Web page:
The memories. Glad I did it once. Could not do it again. Used to say I didn't want to do it again. Now I know I physically can't do it again.
 

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Well, my wife finally decided we needed an new ironing board (she needed, I stopped ironing clothes, mostly, when I got out of the US Army in 1979.)

Our current ironing board is the one I had (in the US Army) before we got married. That means I'd have bought it around 1976 or so.

I'd say we got my money's worth out of it. 44 years. If I take the time to really pay attention to it, when she's got it set up to iron clothes, I can sort of see a younger me standing there with a hand pump spray bottle of starch and water mix spraying it on my fatigues and ironing them dry and stiff as a board.

I'll bet not much gets ironed/starched or spit shined in the military these days. Even in 1st Platoon, Honor Guard Co. The Old Guard.
put her in a set of gi shorts and shirt and you can really have a flash back
 

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Personal drawers? We had one old metal wall locker with a couple/three shelves and an area to hang up the pants/shirts/coats and an old plywood foot locker. I saw more than one of the foot lockers picked up, turned upside down and all the contents shaken out on the floor (happened to me one time). In AIT I even saw a Drill Sgt. knock a wall locker over. It hit a window (2nd floor) broke it and then he shoved it on out the window to show he was really serious. It was in December at Ft. Polk and I bet those guys nearest the window spent some cold nights till the maintenance guys got around to replacing the window.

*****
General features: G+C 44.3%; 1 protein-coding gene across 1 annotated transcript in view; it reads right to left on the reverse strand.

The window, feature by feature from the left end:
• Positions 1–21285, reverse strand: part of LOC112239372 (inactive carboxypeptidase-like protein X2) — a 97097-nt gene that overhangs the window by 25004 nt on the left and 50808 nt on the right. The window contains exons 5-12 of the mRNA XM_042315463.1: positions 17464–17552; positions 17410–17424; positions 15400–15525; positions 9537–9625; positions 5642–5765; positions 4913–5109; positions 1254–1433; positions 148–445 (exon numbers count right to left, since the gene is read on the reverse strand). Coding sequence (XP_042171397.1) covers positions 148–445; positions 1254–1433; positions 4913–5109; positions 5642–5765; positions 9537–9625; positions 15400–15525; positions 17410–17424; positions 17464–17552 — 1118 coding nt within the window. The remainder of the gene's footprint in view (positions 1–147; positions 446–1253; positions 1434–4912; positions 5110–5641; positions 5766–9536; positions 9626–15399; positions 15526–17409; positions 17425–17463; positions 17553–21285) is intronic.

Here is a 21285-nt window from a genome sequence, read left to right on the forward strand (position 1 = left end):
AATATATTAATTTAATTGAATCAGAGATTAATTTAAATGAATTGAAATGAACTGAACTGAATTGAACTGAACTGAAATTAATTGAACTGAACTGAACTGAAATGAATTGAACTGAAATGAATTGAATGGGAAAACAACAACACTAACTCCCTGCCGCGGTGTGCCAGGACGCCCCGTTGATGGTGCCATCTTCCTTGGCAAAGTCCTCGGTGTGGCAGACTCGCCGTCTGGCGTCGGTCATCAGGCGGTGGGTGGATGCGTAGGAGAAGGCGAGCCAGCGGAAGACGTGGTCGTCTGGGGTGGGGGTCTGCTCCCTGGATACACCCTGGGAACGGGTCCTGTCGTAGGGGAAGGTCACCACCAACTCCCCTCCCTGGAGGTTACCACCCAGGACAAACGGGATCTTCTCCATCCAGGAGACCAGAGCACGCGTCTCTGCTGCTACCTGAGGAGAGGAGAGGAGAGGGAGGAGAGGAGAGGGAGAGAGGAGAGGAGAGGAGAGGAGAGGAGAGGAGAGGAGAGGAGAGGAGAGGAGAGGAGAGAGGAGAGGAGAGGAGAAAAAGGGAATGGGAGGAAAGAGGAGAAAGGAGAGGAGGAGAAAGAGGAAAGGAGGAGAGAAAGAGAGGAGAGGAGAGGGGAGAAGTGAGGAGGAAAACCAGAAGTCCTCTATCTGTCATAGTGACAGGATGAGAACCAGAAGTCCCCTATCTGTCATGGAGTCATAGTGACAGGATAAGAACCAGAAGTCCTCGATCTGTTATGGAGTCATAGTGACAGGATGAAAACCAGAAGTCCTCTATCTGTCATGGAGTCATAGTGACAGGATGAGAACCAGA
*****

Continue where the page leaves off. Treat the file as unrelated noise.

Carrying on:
Our "personal" stuff went into the little bag/suitcase we arrived in and we did not see it again (in Basic) till we got it back from the locked room at the end of the barracks after we graduated and were getting ready to load up for our trips to our next training post (basic at Ft. Jackson). In AIT they again locked up the bags with our personal/clothes we arrived at Basic wearing. I think we got access to those after our 5th or 6th week of training. I do not remember where we had to keep them at. I never went into town anyway, so I never needed them to wear till I got to Ft. Myer, VA and the Old Guard. We did get some room there for our civilian clothes/stuff in the big wall locker, which also had a little 3 drawer chest in the bottom on one side.